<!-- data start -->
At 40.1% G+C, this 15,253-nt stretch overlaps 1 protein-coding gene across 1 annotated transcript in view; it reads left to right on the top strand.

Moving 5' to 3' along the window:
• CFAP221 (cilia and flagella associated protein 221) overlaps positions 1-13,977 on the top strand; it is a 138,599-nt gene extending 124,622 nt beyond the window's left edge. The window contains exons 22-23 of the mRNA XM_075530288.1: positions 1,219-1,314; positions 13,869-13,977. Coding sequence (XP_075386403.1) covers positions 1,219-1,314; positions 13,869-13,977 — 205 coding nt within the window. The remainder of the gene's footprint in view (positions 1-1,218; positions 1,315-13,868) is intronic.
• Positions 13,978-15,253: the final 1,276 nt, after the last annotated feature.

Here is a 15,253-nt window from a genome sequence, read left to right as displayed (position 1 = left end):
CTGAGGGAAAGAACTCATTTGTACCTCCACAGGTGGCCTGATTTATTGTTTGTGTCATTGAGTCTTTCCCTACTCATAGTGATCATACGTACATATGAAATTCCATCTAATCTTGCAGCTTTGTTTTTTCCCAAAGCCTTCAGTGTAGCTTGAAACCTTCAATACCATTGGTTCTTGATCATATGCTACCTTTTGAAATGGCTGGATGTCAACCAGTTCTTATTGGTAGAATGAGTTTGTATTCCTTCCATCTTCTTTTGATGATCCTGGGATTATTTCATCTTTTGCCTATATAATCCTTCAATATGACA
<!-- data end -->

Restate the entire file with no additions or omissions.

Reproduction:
At 40.1% G+C, this 15,253-nt stretch overlaps 1 protein-coding gene across 1 annotated transcript in view; it reads left to right on the top strand.

Moving 5' to 3' along the window:
• CFAP221 (cilia and flagella associated protein 221) overlaps positions 1-13,977 on the top strand; it is a 138,599-nt gene extending 124,622 nt beyond the window's left edge. The window contains exons 22-23 of the mRNA XM_075530288.1: positions 1,219-1,314; positions 13,869-13,977. Coding sequence (XP_075386403.1) covers positions 1,219-1,314; positions 13,869-13,977 — 205 coding nt within the window. The remainder of the gene's footprint in view (positions 1-1,218; positions 1,315-13,868) is intronic.
• Positions 13,978-15,253: the final 1,276 nt, after the last annotated feature.

Here is a 15,253-nt window from a genome sequence, read left to right as displayed (position 1 = left end):
CTGAGGGAAAGAACTCATTTGTACCTCCACAGGTGGCCTGATTTATTGTTTGTGTCATTGAGTCTTTCCCTACTCATAGTGATCATACGTACATATGAAATTCCATCTAATCTTGCAGCTTTGTTTTTTCCCAAAGCCTTCAGTGTAGCTTGAAACCTTCAATACCATTGGTTCTTGATCATATGCTACCTTTTGAAATGGCTGGATGTCAACCAGTTCTTATTGGTAGAATGAGTTTGTATTCCTTCCATCTTCTTTTGATGATCCTGGGATTATTTCATCTTTTGCCTATATAATCCTTCAATATGACA